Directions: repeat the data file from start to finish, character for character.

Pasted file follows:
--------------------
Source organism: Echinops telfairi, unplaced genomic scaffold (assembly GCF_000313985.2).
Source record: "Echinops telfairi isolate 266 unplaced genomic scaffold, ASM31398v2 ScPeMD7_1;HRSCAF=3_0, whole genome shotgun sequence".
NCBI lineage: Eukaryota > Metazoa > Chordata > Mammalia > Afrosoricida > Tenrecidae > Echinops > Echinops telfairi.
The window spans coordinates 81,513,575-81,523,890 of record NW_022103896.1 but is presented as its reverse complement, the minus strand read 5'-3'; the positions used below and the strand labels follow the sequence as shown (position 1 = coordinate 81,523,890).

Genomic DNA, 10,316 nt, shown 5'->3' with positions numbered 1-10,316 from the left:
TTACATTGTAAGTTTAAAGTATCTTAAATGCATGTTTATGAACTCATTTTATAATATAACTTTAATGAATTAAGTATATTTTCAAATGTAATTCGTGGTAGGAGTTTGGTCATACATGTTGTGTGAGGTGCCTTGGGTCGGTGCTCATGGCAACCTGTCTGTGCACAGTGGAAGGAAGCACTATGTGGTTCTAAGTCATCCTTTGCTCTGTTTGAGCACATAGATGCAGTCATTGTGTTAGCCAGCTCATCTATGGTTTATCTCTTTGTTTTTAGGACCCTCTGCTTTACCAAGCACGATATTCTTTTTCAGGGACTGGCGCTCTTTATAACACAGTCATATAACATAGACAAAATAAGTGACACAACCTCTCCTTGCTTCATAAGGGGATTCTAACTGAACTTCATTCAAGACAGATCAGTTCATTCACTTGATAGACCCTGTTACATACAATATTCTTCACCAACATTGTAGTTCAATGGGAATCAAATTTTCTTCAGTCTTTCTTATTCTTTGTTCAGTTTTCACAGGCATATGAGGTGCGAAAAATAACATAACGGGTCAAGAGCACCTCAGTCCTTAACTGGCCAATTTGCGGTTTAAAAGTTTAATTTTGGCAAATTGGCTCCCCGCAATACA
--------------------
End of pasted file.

Source organism: Echinops telfairi, unplaced genomic scaffold (assembly GCF_000313985.2).
Source record: "Echinops telfairi isolate 266 unplaced genomic scaffold, ASM31398v2 ScPeMD7_1;HRSCAF=3_0, whole genome shotgun sequence".
NCBI lineage: Eukaryota > Metazoa > Chordata > Mammalia > Afrosoricida > Tenrecidae > Echinops > Echinops telfairi.
The window spans coordinates 81,513,575-81,523,890 of record NW_022103896.1 but is presented as its reverse complement, the minus strand read 5'-3'; the positions used below and the strand labels follow the sequence as shown (position 1 = coordinate 81,523,890).

Genomic DNA, 10,316 nt, shown 5'->3' with positions numbered 1-10,316 from the left:
TTACATTGTAAGTTTAAAGTATCTTAAATGCATGTTTATGAACTCATTTTATAATATAACTTTAATGAATTAAGTATATTTTCAAATGTAATTCGTGGTAGGAGTTTGGTCATACATGTTGTGTGAGGTGCCTTGGGTCGGTGCTCATGGCAACCTGTCTGTGCACAGTGGAAGGAAGCACTATGTGGTTCTAAGTCATCCTTTGCTCTGTTTGAGCACATAGATGCAGTCATTGTGTTAGCCAGCTCATCTATGGTTTATCTCTTTGTTTTTAGGACCCTCTGCTTTACCAAGCACGATATTCTTTTTCAGGGACTGGCGCTCTTTATAACACAGTCATATAACATAGACAAAATAAGTGACACAACCTCTCCTTGCTTCATAAGGGGATTCTAACTGAACTTCATTCAAGACAGATCAGTTCATTCACTTGATAGACCCTGTTACATACAATATTCTTCACCAACATTGTAGTTCAATGGGAATCAAATTTTCTTCAGTCTTTCTTATTCTTTGTTCAGTTTTCACAGGCATATGAGGTGCGAAAAATAACATAACGGGTCAAGAGCACCTCAGTCCTTAACTGGCCAATTTGCGGTTTAAAAGTTTAATTTTGGCAAATTGGCTCCCCGCAATACA